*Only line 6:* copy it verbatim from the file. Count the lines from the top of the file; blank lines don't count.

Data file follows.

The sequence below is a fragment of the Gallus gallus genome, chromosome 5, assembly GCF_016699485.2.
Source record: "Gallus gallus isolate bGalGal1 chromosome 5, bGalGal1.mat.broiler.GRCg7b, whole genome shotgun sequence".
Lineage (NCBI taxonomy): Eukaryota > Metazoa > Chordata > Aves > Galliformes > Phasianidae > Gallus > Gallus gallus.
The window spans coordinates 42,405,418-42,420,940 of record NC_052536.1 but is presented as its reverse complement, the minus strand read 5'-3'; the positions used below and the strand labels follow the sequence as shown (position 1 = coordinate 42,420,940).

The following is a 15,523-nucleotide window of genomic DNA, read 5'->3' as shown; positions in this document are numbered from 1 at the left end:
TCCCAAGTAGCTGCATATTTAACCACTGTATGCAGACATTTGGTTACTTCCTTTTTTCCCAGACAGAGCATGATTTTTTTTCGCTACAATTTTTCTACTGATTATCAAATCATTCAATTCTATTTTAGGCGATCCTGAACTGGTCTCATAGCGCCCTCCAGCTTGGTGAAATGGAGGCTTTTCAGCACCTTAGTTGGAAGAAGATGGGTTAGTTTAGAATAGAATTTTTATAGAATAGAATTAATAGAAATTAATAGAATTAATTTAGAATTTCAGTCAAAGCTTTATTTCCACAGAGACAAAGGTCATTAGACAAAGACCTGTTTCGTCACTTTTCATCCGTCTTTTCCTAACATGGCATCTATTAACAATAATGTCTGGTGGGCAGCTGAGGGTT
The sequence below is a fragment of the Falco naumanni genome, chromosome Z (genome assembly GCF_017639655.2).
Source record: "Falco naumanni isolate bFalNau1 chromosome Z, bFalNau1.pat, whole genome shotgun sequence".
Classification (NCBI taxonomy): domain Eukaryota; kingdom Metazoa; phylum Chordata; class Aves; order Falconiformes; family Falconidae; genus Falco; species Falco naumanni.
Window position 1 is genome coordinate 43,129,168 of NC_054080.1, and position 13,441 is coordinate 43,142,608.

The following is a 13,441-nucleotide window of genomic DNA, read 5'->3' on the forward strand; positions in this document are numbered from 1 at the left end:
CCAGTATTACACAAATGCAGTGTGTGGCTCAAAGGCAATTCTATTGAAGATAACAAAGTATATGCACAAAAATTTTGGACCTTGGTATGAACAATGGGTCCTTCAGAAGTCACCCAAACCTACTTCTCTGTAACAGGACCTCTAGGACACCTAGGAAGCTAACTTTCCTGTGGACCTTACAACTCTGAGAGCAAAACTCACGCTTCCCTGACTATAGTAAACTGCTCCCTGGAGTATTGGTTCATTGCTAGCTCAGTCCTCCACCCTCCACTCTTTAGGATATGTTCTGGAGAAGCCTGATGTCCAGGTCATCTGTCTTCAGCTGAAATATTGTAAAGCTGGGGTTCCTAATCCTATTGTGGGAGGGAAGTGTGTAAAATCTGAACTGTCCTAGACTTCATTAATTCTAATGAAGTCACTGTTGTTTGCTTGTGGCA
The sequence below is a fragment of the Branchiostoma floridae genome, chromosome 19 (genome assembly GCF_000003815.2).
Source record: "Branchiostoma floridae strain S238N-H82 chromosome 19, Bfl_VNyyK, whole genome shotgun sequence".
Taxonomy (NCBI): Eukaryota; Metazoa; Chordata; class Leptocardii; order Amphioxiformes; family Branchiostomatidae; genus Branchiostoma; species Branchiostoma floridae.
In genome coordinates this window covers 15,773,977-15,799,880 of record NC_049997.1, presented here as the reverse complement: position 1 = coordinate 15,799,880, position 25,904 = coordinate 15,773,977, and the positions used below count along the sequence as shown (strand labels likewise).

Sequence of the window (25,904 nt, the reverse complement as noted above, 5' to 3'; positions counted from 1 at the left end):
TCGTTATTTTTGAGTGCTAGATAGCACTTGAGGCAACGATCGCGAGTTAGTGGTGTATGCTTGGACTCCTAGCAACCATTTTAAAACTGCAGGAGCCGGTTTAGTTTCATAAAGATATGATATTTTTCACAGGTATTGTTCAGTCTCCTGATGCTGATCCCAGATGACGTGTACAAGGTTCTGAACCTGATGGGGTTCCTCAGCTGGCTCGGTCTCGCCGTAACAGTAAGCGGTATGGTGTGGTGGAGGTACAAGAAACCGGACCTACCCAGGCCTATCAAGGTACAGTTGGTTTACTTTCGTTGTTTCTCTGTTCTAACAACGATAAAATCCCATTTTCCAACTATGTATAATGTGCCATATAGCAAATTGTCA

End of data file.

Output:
TCCCAAGTAGCTGCATATTTAACCACTGTATGCAGACATTTGGTTACTTCCTTTTTTCCCAGACAGAGCATGATTTTTTTTCGCTACAATTTTTCTACTGATTATCAAATCATTCAATTCTATTTTAGGCGATCCTGAACTGGTCTCATAGCGCCCTCCAGCTTGGTGAAATGGAGGCTTTTCAGCACCTTAGTTGGAAGAAGATGGGTTAGTTTAGAATAGAATTTTTATAGAATAGAATTAATAGAAATTAATAGAATTAATTTAGAATTTCAGTCAAAGCTTTATTTCCACAGAGACAAAGGTCATTAGACAAAGACCTGTTTCGTCACTTTTCATCCGTCTTTTCCTAACATGGCATCTATTAACAATAATGTCTGGTGGGCAGCTGAGGGTT